In London, respectful BBC presenters talk calmly to articulate Israeli politicians, spokesmen and apologists in suits in studios; from Palestine comes the bad-quality, broken voice on a dusty wire from some wreckage of a town. It is true that BBC teams risk their lives in the midst of the violence, but soon they are back in their Jewish Jerusalem studios, finding the balance for their pieces, so that the rolling tragedy of occupation can somehow be ameliorated by the difficulties inside Israel.
When suicide bombers attack inside Israel the shock is palpable. The BBC rarely reports the context, however. Many of these acts of killing and martyrdom are reprisals for assassinations by Israel’s death squads, soldiers and agents who risk nothing as they shoot from helicopters or send death down a telephone line. I rarely see or hear any analysis of how many times the Israelis have deliberately shattered a period of Palestinian calm with an egregious attack or murder. “Quiet” periods mean no Israelis died… it is rarely shown that during these “quiet” times Palestinians continued to be killed by the score.
In South Africa, the BBC made it clear that the platform from which it was reporting was one of abhorrence of the state crime of apartheid. No Afrikaaner was ritually rushed into a studio to explain a storming of a township. There is no such platform of the BBC’s in Israel/Palestine, where the situation is as bad – apartheid, discrimination, racism, ethnic cleansing as rife as ever it was in the Cape or the Orange Free State.
We are not reminded, continually and emphatically, that this strife comes about because of occupation. Occupation. Occupation. This should be a word never far from a reporter’s lips, stated firmly and repeatedly as the permanent backdrop to and living reason for every act of violence on either side.
Much of the explanation of events the BBC offers from the scene reminds me of the “on-the-one-side-on-the-other-side” reporting that bedevilled so many years of BBC reporting from Northern Ireland. The performance in the London studios is little better. Presenters and reporters are, on the whole, not well briefed on the Middle East. They are repeatedly bamboozled by Israel’s performers. Time and again, presented with an Israeli or some inadequately flagged American or other apologist for Israel, the presenter will accept the pro-Israel version of the truth at face value, respectful of an American accent, a well-dressed politician or an ex-diplomat (who is often nothing like as disinterested as it would appear), (5) while pressing hard on the recalcitrant Arab. (6)
The Arab view is not properly heard. This is partly an Arab problem, in that there are not enough articulate and willing Arabs readily available to go to studios or answer the telephone. But this is only part of the problem: the BBC has been plied with lists of suitable people by organisations such as the Council for the Advancement of Arab-British Understanding, the Arab League, individual embassies and private people, only for these lists to be ignored. Whether this is through inefficiency or deliberation, it is hard to say. I do know, for example, that the ambassador for the Arab League had, between January 2003 and the end of the Iraq war in early April, appeared once on BBC TV; a colleague of mine who is one of Britain’s most articulate and intelligent Palestinian spokespersons is missing almost completely from mainstream BBC television and rarely heard on domestic radio. (7)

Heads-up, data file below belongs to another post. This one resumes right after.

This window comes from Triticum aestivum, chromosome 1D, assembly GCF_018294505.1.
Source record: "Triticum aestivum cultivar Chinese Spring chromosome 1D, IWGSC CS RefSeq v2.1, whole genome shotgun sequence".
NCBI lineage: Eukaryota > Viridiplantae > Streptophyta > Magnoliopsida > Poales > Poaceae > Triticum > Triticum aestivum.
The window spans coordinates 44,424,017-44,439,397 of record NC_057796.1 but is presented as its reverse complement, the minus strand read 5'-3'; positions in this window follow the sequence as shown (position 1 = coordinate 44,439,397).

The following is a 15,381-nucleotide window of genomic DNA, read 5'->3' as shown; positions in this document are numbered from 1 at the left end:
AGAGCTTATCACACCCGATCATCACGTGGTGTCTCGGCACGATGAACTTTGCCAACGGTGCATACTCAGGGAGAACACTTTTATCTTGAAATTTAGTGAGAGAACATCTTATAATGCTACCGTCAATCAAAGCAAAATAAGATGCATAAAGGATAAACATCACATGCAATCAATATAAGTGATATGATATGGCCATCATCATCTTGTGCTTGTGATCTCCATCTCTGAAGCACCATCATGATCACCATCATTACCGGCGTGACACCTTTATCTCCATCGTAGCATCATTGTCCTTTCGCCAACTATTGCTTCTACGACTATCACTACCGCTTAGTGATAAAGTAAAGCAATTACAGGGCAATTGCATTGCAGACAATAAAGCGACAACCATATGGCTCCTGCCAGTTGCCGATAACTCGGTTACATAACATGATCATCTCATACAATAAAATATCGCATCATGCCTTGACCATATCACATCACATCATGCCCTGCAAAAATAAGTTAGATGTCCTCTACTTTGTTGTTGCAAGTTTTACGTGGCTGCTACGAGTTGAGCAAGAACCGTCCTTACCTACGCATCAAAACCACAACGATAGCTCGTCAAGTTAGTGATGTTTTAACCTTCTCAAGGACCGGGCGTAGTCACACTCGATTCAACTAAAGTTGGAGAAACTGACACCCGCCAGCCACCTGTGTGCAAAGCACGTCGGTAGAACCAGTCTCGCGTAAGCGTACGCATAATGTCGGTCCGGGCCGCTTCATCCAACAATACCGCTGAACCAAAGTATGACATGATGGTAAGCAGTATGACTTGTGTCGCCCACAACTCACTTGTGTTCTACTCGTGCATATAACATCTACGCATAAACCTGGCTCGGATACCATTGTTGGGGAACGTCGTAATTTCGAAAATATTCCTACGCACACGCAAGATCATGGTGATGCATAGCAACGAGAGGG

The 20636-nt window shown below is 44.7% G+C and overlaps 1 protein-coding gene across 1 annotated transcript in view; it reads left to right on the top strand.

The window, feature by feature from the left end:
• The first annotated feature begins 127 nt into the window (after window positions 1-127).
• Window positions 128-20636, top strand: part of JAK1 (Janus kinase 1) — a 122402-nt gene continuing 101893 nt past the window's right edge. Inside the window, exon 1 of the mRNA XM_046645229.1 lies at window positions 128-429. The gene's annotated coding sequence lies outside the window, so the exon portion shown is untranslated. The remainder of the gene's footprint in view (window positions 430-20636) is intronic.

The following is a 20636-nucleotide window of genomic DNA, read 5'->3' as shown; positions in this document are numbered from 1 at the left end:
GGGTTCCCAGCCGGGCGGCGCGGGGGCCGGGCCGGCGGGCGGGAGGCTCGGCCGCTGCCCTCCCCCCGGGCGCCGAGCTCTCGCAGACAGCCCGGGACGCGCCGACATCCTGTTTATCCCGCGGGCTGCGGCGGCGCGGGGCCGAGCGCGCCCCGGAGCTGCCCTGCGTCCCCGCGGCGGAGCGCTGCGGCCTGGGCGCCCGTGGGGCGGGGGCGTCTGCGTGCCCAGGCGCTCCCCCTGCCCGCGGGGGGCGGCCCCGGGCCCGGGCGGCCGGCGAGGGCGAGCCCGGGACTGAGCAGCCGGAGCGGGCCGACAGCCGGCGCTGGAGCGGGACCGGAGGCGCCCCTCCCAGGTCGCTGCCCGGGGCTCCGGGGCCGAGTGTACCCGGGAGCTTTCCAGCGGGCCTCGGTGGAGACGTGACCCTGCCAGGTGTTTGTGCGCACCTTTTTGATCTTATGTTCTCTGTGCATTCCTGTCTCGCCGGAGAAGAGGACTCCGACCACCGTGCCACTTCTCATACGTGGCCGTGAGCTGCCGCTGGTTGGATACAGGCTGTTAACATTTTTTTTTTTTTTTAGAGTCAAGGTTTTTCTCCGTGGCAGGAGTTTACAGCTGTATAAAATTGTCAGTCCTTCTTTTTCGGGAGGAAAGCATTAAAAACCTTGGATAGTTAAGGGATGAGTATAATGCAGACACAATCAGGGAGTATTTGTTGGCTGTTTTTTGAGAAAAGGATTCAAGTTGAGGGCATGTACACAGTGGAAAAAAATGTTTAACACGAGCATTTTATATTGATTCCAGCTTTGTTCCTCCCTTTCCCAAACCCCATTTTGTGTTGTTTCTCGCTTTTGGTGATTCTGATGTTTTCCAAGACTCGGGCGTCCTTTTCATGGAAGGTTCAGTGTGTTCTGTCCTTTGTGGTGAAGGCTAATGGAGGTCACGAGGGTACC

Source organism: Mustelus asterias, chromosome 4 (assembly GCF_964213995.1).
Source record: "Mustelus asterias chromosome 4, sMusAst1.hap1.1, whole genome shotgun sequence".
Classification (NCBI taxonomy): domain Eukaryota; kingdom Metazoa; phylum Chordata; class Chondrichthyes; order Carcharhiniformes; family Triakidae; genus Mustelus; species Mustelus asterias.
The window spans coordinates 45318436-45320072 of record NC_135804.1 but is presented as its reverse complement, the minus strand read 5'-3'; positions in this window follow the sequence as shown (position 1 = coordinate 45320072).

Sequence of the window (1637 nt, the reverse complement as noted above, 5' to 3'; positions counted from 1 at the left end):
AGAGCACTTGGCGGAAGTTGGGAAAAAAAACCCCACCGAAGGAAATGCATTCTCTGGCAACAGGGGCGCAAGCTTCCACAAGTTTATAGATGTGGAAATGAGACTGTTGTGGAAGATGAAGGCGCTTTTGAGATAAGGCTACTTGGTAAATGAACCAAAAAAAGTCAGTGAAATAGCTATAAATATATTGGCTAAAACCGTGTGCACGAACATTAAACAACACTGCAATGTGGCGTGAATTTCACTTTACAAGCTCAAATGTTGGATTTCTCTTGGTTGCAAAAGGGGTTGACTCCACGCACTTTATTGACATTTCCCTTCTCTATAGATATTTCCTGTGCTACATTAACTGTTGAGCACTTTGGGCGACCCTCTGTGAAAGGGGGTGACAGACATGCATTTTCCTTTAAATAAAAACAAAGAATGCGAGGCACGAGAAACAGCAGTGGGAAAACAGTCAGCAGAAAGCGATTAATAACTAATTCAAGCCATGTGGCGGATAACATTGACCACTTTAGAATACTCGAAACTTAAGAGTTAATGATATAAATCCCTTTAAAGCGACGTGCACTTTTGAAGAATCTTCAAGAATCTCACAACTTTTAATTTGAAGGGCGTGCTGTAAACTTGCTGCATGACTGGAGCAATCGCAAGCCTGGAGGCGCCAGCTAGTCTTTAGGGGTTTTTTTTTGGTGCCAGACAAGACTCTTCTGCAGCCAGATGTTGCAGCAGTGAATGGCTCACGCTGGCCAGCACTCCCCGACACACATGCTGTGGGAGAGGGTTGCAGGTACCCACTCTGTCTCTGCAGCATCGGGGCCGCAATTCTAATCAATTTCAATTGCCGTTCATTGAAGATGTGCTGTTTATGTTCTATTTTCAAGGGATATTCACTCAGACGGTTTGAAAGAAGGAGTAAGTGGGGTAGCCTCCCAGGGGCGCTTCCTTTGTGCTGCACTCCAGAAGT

Part 2 will follow shortly…
1. The Road to Armageddon, BBC2, 8pm, 7 June 2003.
2. “Behind the Fence”, Correspondent, BBC2, 7.15pm, 25 May 2003.
3. Palestine is Still the Issue, Carlton TV, 11.00pm, 16 September 2002.
4. “The Killing Zone”, Dispatches, Channel 4, 8pm, 19 May 2003.
5. Two good examples of misrepresentation are those of Martin Indyk and, more especially Dennis Ross, both former US diplomats whom the BBC regularly trundles out to pontificate from apparently Olympian, though expert, detached heights about the Israel-Palestine crisis. It is never pointed out that both men are Zionists and former members of the powerful American Jewish lobby organisation, AIPAC.
6. One outstanding example of this was the Newsnight of 30 November 2001, BBC2, when Jeremy Paxman gave the former Israel Prime Minister, Binyamin Netanyahu, an astonishingly easy ride then bullied the British Palestinian barrister – Michel Massih – an inexperienced TV broadcaster – with repeated rapid-fire accusations about suicide bombs and terrorism. The BBC bosses reprimanded Paxman. Paxman is not alone in this tendency to let Israelis get away with it but treat Arabs as if they are prisoners at the bar.
7. If three London Palestinians – Dr Ghada Karmi, Afif Safieh, the Palestinian ambassador-equivalent in London, and Abdel Bari Atwan, editor of the Arabic language daily Al Quds Al Arabi – were to fall under buses tomorrow, the Palestinian case would almost cease to exist as far as the BBC is concerned. It has to be said that they are all used far more sparingly than the importance of crisis demands.